Curtis Davis Jr. graduates on Saturday with a doctorate in social work. It’s impressive that he earned the PhD in less than three years, having arrived at Tulane with a master’s degree and several years of professional experience, also in social work.
More impressive is that he leaves Tulane — heading for a faculty position at the University of Southern Mississippi — with a deep mindfulness of the communities he encountered while in New Orleans. His dissertation on the idea of racism-based trauma encouraged him to maximize the conversations he had on a daily basis, as a reminder that “community” can be found in small interactions.
These conversations seem to be a theme with Davis, who titled the dissertation, after seven drafts, “Lifting the Veil: Considering the Social Worker’s Approach to Racism-Based Trauma in Work with the Incarcerated Person.”
“ ... the interactions that I've had with people and the lessons that I've learned have prepared me for a long and fruitful career.”
“I wanted social workers to conceptualize racism-based trauma, because how you conceptualize it helps in how you explain it to a client or to a colleague or to a judge,” Davis said, adding that the topic applies to higher education, medicine and other fields as well.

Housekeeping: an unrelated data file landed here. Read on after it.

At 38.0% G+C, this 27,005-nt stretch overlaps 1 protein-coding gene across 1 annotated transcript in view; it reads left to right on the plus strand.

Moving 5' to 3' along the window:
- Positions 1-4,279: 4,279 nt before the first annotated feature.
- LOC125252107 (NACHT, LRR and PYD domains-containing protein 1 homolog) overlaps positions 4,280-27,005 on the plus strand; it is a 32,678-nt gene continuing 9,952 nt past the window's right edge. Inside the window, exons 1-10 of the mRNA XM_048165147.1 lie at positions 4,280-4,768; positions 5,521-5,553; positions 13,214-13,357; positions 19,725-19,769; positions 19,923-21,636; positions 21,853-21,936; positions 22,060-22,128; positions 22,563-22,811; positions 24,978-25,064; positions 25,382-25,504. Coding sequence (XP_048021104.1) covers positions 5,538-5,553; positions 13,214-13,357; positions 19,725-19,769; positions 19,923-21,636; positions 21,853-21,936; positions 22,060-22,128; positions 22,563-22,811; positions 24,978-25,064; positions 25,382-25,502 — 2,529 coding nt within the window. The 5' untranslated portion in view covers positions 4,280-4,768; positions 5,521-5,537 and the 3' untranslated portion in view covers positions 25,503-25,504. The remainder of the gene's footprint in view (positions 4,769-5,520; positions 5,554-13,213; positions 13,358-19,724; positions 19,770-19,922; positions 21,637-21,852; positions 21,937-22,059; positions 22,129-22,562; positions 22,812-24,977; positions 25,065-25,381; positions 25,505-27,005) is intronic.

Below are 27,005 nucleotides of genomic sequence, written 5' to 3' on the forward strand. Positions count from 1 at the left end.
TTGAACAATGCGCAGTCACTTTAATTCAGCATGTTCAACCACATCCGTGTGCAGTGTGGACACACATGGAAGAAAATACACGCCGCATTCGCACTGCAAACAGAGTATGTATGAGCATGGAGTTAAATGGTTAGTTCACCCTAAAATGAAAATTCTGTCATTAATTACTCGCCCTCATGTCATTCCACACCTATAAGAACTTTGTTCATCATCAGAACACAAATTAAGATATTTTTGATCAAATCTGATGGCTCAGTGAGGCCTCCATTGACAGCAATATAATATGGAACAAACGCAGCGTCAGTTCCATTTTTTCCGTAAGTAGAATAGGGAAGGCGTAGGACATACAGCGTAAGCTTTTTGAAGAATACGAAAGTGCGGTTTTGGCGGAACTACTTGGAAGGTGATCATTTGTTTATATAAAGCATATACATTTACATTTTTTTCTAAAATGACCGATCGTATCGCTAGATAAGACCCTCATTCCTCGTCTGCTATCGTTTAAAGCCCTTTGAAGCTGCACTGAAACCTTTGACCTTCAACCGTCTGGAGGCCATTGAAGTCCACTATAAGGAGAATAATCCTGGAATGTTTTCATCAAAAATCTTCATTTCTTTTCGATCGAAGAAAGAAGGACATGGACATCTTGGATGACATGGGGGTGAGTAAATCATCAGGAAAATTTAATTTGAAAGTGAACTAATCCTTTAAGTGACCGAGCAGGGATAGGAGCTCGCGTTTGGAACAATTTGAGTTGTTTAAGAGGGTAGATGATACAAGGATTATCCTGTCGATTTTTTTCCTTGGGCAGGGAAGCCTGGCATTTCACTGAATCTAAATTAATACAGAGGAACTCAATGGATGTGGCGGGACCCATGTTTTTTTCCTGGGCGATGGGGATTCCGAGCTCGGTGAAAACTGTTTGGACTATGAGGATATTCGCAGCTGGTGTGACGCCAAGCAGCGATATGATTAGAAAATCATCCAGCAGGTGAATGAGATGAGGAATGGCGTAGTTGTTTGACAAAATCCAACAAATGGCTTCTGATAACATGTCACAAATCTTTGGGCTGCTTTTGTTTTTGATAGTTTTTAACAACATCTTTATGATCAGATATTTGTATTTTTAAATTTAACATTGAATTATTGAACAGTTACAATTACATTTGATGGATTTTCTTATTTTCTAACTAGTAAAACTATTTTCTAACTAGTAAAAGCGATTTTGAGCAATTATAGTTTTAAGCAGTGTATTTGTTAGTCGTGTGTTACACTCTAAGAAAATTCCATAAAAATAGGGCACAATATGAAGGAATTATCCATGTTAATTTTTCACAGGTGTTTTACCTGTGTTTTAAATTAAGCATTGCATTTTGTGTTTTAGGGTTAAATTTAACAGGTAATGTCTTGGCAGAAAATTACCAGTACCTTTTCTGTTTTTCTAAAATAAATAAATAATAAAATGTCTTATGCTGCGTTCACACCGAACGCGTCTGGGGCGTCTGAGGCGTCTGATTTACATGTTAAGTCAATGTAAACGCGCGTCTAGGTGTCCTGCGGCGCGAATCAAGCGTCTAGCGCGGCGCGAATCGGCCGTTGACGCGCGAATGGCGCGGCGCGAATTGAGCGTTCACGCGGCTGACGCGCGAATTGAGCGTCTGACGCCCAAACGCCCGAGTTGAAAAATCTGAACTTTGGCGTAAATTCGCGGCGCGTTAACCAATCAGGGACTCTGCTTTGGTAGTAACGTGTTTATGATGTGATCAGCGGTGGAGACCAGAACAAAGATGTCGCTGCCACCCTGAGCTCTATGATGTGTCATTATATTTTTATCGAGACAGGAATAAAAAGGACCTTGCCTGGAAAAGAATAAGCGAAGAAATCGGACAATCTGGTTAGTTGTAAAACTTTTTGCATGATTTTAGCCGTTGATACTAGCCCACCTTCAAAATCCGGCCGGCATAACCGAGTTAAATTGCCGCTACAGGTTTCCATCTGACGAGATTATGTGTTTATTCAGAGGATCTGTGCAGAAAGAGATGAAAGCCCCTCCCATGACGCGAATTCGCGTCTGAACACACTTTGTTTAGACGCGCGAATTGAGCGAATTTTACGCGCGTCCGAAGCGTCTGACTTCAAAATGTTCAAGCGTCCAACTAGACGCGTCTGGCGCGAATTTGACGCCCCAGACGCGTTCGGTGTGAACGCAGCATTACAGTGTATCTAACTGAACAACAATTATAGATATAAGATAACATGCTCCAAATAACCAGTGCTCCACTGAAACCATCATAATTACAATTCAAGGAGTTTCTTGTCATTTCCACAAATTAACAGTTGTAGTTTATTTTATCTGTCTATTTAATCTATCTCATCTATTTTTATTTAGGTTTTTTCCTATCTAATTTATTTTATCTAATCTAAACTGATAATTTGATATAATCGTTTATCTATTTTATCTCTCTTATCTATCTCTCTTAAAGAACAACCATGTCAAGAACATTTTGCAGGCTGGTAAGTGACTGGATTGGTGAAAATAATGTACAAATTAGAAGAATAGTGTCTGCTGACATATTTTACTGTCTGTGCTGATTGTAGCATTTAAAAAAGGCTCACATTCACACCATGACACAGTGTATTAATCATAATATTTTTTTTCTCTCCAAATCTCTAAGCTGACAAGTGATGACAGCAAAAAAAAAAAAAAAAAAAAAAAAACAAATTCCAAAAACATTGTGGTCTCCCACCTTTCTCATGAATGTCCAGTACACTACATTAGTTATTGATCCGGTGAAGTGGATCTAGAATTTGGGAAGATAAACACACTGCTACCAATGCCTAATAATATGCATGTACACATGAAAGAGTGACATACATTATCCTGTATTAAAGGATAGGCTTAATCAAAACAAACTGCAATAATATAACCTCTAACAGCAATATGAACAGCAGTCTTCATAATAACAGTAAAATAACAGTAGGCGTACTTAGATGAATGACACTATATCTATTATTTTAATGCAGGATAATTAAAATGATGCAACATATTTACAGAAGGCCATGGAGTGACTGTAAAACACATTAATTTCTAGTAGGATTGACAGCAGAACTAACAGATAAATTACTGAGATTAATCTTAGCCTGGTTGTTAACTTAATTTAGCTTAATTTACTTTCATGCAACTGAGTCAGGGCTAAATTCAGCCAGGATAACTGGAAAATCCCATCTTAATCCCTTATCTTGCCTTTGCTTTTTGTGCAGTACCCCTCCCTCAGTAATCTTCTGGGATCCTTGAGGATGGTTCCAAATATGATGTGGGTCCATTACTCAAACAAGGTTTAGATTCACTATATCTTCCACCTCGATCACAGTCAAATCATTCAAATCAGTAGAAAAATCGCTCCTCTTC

He chose USM, he said, because he wanted to teach and conduct his research on a campus that, like Tulane, values the pushing of boundaries and pursuit of sometimes-difficult conversations. “That’s sort of what the research calls for,” he said.
As a fellow of Tulane’s Mellon Graduate Program in Community-Engaged Scholarship, Davis joined the City, Culture and Community program and also worked as a graduate assistant in the Office of Multicultural Affairs. The cohort taught him that as a young researcher, it’s possible to do good research on a topic that interests you — especially when it takes you down unexpected paths. Or when some of the questions you ask have no clear answer.
“The knowledge that has been bestowed upon me and the interactions that I’ve had with people and the lessons that I’ve learned, I think, have prepared me for a long and fruitful career,” he said. “I have direction and purpose with what I want to do.”
The direction came from the classroom — and beyond. Through the Mellon program, “I got a chance to work and interact with students, particularly students of color, just in passing … hearing stories and hearing narratives,” he said. “I consider that to be a privilege, and what I've heard are stories that I'm going to take with me.”